“Hipster Jesus”: Engaging the culture or watering-down the faith?

The Catholic Diocese of Brooklyn has launched an ad campaign in which Jesus is dubbed “The Original Hipster” and is depicted wearing Converse sneakers. Some Catholics, online and elsewhere, are praising the effort as reaching out to people “where they’re at,” others have criticized it for trivializing or pandering.

This is obviously an effort at culturally engaged evangelization. That’s a good thing, up to a point and depending on exactly how it’s done. It’s a tricky business. Sometimes when you do this sort of thing, you wind up unintentionally sending a counter-message. You can also be very effective, though, at sending the right message, if you’re careful and discerning.

I’m not crazy about a “Jesus-as-hipster” campaign. I’m not sure the cultural analogies work here. I’m not sure the ad does what it’s intended to do and that it avoids sending the wrong message. But in principle this sort of effort to get people to consider Jesus from an unusual angle can be very helpful, especially for young people.

As a 1970s convert to Christianity from South St Louis Unaffiliated, Unchurched Theism, I can say that I was reached by popular, culturally engaged Christian evangelizing efforts aimed at young people. Many people in the church didn’t understand or like these efforts but they were effective with lots of us—more effective than some of us who now find ourselves as “guardians of orthodoxy” might like to recall. These approaches combined creativity and unorthodox evangelistic outreach with doctrinally orthodox content—at least to the extent Evangelical Christianity can be considered by a Catholic as doctrinally orthodox. Many people were brought into a vital relationship with Christ through this outreach. We need analogous approaches today in Catholic evangelization.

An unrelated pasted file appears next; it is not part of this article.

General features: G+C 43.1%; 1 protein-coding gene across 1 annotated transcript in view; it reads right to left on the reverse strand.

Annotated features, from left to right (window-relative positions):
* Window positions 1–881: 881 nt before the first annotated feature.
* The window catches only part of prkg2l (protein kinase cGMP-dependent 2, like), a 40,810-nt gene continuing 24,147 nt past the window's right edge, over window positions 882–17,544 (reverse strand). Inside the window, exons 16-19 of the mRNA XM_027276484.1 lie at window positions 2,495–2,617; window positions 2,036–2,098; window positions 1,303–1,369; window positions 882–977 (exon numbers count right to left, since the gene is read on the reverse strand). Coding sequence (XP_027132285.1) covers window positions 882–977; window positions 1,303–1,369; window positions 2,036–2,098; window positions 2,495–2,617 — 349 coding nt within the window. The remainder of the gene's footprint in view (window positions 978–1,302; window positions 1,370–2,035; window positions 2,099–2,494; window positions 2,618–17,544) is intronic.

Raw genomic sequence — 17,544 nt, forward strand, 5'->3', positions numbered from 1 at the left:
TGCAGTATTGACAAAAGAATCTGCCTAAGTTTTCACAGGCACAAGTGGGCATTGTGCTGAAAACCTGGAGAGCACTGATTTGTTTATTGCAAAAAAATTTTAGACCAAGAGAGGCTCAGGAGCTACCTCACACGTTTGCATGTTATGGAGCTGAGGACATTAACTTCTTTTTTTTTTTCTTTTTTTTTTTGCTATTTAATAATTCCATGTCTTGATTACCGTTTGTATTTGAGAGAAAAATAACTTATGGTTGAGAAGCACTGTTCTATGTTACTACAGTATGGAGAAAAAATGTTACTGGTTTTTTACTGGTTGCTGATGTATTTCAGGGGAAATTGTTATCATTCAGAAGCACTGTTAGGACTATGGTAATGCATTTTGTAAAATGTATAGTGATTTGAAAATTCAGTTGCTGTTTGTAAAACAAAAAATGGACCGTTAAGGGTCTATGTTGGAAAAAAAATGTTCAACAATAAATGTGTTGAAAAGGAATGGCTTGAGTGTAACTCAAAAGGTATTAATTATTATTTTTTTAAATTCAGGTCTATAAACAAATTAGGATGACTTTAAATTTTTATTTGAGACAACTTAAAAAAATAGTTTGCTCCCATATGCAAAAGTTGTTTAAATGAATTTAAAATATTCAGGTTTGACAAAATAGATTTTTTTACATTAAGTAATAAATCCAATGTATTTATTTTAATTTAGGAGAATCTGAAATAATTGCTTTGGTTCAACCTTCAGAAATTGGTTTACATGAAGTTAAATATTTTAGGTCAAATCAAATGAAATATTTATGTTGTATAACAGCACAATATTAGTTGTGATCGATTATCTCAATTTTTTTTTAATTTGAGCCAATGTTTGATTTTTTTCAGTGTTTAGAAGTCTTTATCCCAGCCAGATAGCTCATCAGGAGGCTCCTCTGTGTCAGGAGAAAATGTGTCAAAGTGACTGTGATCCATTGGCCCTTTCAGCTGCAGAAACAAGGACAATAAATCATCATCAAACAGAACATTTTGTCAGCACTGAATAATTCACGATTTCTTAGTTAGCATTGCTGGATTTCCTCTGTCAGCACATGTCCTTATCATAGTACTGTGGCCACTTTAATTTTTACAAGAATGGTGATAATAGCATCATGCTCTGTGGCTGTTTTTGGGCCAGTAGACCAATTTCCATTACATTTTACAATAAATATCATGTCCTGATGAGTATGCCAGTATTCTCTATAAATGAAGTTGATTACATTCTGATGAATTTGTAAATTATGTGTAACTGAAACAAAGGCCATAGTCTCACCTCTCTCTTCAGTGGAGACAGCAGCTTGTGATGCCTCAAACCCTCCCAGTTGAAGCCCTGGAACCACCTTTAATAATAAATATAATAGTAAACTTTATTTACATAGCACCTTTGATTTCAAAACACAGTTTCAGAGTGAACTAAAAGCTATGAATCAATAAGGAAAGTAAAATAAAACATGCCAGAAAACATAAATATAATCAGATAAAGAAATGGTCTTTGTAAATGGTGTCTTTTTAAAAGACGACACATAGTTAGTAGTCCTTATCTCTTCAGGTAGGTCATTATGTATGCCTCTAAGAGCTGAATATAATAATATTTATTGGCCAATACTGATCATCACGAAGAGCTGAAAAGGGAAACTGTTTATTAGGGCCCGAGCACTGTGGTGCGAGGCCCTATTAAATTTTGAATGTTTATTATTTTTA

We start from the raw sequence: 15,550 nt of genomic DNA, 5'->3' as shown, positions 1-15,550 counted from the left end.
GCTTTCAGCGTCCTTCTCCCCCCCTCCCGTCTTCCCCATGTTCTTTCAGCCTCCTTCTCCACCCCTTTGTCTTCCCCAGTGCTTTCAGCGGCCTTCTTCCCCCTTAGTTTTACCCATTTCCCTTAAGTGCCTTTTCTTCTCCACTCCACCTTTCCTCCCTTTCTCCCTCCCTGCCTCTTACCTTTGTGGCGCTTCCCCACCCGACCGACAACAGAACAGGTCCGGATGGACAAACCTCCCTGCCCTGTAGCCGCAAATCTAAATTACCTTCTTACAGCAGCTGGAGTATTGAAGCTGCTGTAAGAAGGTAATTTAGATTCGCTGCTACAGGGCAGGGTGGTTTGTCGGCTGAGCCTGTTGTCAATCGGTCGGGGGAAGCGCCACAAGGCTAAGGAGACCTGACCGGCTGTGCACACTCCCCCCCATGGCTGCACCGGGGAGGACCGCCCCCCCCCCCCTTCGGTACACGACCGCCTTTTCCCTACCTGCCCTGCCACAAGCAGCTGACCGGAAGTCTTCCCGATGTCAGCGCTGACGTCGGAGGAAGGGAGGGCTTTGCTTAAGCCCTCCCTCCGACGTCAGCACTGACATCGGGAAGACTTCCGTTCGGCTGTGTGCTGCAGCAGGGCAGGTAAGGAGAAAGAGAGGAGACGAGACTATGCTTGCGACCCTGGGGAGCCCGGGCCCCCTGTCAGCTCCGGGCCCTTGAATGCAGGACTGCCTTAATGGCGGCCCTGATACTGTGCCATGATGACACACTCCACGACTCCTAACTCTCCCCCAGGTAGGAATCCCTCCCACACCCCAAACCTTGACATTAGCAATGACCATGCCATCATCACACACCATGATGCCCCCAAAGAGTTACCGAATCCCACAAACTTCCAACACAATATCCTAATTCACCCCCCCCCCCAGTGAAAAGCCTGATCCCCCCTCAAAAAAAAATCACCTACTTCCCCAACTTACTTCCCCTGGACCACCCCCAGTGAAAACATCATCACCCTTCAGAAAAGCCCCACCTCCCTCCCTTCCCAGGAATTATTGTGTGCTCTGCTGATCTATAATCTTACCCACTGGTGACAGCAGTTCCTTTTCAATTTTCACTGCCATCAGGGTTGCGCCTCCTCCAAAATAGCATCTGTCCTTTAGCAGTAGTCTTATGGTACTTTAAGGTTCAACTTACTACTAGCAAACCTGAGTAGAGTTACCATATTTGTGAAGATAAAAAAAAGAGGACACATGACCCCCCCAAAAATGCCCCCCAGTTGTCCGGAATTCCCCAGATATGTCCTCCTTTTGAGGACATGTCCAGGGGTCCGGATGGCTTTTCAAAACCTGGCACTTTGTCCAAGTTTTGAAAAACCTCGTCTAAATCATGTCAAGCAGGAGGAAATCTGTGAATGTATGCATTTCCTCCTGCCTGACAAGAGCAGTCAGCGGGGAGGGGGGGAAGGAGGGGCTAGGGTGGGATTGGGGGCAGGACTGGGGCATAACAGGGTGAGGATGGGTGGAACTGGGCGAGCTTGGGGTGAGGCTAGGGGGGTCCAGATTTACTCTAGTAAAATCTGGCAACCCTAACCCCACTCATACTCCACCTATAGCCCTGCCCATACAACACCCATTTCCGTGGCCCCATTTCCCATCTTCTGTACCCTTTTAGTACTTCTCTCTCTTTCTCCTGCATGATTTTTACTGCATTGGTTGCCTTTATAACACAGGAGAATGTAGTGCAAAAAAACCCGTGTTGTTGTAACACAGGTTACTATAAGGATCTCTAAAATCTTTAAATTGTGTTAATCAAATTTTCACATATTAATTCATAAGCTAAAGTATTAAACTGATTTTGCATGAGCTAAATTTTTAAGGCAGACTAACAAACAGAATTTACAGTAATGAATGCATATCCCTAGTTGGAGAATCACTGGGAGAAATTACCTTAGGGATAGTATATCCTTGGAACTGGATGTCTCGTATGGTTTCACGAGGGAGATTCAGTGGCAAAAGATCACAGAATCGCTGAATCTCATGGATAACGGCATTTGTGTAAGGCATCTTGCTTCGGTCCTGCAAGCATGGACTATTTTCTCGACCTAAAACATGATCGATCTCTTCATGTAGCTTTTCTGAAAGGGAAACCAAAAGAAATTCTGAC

At the same time, and especially nowadays, the goal of culturally engaged evangelization can put tremendous pressure on evangelizers to “water down” Jesus in order to avoid offending people or to get their attention on a certain point. If we aren’t careful, we can wind up winning people to a Jesus not worthy of proclaiming in the first place. Or we can “convert” people to a Christianity that is little more than a Jesus-coating of their present lives. A sort of “Jesus spray,” to adapt a recent image of Pope Francis’. So it is, as I say, tricky.

About Mark Brumley 56 Articles
Mark Brumley is president and CEO of Ignatius Press.